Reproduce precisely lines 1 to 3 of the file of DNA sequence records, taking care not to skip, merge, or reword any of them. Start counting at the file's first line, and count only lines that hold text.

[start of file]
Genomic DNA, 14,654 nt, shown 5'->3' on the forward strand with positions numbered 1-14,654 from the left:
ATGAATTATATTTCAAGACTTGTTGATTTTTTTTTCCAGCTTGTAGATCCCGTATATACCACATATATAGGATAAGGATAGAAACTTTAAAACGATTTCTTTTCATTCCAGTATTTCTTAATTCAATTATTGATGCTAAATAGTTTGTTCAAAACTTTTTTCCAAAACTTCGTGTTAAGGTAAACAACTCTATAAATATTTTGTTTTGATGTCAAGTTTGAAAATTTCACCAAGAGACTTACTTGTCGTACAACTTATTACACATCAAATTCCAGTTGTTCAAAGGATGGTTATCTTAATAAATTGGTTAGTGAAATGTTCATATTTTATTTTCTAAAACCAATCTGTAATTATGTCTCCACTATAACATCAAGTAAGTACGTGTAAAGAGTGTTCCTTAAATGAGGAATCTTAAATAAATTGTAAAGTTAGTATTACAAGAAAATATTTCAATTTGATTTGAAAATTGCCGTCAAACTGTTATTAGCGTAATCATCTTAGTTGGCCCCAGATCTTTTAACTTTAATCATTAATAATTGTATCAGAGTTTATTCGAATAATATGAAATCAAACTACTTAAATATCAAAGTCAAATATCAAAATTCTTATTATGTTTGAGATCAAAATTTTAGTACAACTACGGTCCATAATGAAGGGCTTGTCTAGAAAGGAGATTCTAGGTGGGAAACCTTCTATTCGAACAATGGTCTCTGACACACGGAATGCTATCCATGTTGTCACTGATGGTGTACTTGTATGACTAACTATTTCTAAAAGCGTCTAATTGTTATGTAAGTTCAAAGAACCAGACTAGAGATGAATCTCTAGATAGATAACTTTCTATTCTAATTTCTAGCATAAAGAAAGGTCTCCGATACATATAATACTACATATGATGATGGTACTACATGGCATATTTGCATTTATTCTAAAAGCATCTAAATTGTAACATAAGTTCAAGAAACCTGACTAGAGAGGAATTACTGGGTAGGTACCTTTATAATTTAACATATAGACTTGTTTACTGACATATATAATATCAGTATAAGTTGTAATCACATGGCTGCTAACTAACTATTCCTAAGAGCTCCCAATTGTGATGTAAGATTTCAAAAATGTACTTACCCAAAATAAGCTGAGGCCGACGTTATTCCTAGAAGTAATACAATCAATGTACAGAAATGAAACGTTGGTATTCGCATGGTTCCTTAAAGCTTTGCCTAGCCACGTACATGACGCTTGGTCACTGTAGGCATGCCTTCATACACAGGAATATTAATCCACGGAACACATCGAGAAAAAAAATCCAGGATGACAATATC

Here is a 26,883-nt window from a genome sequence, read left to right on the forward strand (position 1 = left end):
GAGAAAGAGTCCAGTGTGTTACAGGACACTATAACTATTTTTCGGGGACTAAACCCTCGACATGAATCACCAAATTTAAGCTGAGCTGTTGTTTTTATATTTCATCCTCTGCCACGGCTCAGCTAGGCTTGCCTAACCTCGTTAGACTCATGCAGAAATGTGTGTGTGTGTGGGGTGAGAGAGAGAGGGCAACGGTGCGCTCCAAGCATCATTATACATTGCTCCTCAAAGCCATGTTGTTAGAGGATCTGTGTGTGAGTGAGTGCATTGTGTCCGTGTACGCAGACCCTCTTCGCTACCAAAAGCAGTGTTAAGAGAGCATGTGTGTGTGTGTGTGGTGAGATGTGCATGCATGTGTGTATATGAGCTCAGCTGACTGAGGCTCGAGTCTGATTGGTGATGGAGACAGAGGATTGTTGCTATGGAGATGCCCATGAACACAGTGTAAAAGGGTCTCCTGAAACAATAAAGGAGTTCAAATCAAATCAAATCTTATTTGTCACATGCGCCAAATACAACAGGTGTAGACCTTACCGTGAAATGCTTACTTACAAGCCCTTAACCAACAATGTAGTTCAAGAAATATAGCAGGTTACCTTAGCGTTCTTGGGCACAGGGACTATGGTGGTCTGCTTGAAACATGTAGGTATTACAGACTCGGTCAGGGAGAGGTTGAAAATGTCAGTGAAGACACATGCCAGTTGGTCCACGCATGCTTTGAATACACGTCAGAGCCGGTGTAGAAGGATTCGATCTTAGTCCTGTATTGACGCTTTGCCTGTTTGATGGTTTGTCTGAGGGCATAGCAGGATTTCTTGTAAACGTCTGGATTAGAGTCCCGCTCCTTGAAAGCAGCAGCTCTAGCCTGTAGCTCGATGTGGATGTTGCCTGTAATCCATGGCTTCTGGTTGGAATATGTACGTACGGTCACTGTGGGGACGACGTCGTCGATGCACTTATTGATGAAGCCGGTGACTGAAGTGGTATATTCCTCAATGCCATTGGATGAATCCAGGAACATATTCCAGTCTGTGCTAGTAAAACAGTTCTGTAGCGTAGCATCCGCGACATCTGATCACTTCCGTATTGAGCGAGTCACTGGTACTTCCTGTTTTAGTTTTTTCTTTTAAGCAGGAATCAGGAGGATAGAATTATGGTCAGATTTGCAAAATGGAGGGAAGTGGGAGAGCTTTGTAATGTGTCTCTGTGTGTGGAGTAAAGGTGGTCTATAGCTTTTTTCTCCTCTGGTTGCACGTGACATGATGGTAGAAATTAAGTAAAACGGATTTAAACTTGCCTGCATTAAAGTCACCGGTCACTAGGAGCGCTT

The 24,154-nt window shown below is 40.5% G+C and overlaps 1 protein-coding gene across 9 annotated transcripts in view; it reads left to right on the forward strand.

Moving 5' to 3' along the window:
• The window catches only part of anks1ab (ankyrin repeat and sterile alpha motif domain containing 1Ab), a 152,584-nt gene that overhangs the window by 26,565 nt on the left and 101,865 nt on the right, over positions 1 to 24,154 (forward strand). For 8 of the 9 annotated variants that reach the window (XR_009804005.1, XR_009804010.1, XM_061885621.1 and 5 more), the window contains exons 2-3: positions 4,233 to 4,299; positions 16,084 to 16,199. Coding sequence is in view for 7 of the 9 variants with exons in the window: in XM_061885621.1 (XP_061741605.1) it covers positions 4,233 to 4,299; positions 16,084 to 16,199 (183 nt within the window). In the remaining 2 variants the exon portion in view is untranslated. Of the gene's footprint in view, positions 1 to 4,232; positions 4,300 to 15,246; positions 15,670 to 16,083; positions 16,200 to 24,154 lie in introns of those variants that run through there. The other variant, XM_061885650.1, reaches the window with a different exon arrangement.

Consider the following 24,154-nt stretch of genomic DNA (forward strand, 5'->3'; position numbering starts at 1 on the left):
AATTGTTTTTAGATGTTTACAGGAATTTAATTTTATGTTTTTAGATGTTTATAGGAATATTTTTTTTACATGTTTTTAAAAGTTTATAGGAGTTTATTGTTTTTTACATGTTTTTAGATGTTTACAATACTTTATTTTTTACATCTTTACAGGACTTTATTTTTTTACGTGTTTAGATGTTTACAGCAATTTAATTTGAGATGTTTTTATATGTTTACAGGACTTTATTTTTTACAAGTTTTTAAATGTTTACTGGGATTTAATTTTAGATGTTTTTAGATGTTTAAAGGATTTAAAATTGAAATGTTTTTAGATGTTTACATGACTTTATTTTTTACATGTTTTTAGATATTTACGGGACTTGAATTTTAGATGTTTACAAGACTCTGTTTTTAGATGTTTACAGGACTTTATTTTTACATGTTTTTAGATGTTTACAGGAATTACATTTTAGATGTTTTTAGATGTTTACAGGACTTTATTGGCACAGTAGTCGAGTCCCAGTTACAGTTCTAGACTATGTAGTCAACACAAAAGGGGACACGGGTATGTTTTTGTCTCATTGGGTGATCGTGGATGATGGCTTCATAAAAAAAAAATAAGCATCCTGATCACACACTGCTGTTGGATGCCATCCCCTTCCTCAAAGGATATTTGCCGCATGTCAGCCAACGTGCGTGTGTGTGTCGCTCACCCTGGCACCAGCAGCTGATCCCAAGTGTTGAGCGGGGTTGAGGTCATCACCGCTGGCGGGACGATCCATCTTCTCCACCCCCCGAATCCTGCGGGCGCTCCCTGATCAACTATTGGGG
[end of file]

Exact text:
Genomic DNA, 14,654 nt, shown 5'->3' on the forward strand with positions numbered 1-14,654 from the left:
ATGAATTATATTTCAAGACTTGTTGATTTTTTTTTCCAGCTTGTAGATCCCGTATATACCACATATATAGGATAAGGATAGAAACTTTAAAACGATTTCTTTTCATTCCAGTATTTCTTAATTCAATTATTGATGCTAAATAGTTTGTTCAAAACTTTTTTCCAAAACTTCGTGTTAAGGTAAACAACTCTATAAATATTTTGTTTTGATGTCAAGTTTGAAAATTTCACCAAGAGACTTACTTGTCGTACAACTTATTACACATCAAATTCCAGTTGTTCAAAGGATGGTTATCTTAATAAATTGGTTAGTGAAATGTTCATATTTTATTTTCTAAAACCAATCTGTAATTATGTCTCCACTATAACATCAAGTAAGTACGTGTAAAGAGTGTTCCTTAAATGAGGAATCTTAAATAAATTGTAAAGTTAGTATTACAAGAAAATATTTCAATTTGATTTGAAAATTGCCGTCAAACTGTTATTAGCGTAATCATCTTAGTTGGCCCCAGATCTTTTAACTTTAATCATTAATAATTGTATCAGAGTTTATTCGAATAATATGAAATCAAACTACTTAAATATCAAAGTCAAATATCAAAATTCTTATTATGTTTGAGATCAAAATTTTAGTACAACTACGGTCCATAATGAAGGGCTTGTCTAGAAAGGAGATTCTAGGTGGGAAACCTTCTATTCGAACAATGGTCTCTGACACACGGAATGCTATCCATGTTGTCACTGATGGTGTACTTGTATGACTAACTATTTCTAAAAGCGTCTAATTGTTATGTAAGTTCAAAGAACCAGACTAGAGATGAATCTCTAGATAGATAACTTTCTATTCTAATTTCTAGCATAAAGAAAGGTCTCCGATACATATAATACTACATATGATGATGGTACTACATGGCATATTTGCATTTATTCTAAAAGCATCTAAATTGTAACATAAGTTCAAGAAACCTGACTAGAGAGGAATTACTGGGTAGGTACCTTTATAATTTAACATATAGACTTGTTTACTGACATATATAATATCAGTATAAGTTGTAATCACATGGCTGCTAACTAACTATTCCTAAGAGCTCCCAATTGTGATGTAAGATTTCAAAAATGTACTTACCCAAAATAAGCTGAGGCCGACGTTATTCCTAGAAGTAATACAATCAATGTACAGAAATGAAACGTTGGTATTCGCATGGTTCCTTAAAGCTTTGCCTAGCCACGTACATGACGCTTGGTCACTGTAGGCATGCCTTCATACACAGGAATATTAATCCACGGAACACATCGAGAAAAAAAATCCAGGATGACAATATC

Here is a 26,883-nt window from a genome sequence, read left to right on the forward strand (position 1 = left end):